The earlier selection demolished an estimate of £800-1200, and further photos from the same source relating to that episode – The Power of the Daleks – are available at the same saleroom.
Offered in the Fine & Decorative auction on July 18 in West Norwood, and guided again at £800-1200, they relate to the completely missing third serial of the fourth season first broadcast by the BBC in six weekly parts from November 5-December 10, 1966. They were taken on colour film at a time when the programme was shot and broadcast in black and white.
The master tapes of all six episodes were erased in the late 1960s, while the copies kept for foreign sales on 16mm film were destroyed in 1974. Their destruction meant that the only information to survive on the series was limited to stills photography and films made by fans when the programmes were broadcast.
The collection was owned by the late production designer and art director, Derek Dodd (1937-2018), who made set designs for The Power of the Daleks and The Wheel in Space.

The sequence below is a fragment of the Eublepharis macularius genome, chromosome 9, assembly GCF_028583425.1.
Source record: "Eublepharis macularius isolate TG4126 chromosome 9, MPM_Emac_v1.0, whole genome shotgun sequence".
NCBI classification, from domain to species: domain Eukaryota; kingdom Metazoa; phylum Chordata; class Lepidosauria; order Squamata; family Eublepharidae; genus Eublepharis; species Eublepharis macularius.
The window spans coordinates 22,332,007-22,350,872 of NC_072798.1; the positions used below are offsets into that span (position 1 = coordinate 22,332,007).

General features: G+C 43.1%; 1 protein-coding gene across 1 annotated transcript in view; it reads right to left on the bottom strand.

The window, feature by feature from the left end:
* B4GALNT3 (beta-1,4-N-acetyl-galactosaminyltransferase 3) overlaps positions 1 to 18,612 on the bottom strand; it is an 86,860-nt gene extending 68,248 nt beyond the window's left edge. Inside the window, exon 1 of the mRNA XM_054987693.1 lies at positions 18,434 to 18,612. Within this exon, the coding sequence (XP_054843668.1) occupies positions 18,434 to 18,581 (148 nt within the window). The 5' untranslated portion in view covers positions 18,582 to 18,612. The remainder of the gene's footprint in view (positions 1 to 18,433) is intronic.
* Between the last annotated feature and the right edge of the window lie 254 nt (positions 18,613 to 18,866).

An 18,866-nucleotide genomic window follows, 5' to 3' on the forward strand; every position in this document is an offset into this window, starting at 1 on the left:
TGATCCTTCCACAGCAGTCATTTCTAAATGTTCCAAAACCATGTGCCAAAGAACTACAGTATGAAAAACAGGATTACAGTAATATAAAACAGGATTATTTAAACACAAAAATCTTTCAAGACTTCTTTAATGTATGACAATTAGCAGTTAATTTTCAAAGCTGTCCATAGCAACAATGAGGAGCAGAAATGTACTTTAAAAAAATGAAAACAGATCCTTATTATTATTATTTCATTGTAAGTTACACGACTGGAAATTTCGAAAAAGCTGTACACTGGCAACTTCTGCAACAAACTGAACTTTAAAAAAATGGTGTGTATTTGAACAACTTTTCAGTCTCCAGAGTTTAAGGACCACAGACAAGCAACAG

The Power of the Daleks marks the first time that the doctor regenerates from the first actor to play him, William Hartnell to Patrick Troughton.
Seen on set
These latest images to emerge at auction include a collection of 21 colour negatives and developed photographs of scenes.
They depict actors on set, interiors and other scenes, such as a photograph of Pamela Anne Davey as Janley standing next to a console station, a similar scene with her, Patrick Troughton as the Doctor and possibly Michael Craze as Ben Jackson standing next to the console.
Six scenes show various actors on set, another a scene of a Dalek in a corridor and 14 scenes are of different sets, including the 'Prison cells' and 'Rocket Equipment Ship One'.
The negatives come in three section strips within 'Wallace Heaton Ltd' folders, together with 11 black and white film strips each with 11 frames with varying lighting situations for the subject matter, the strips depicting seven scenes of Daleks in manufacture and groups with four of actors and other scenes.
Dodd worked with some of the most formative of writers and directors from the television age including Stephen Frears, Stephen Poliakoff and Dennis Potter. His work has received BAFTA and EMMY nominations.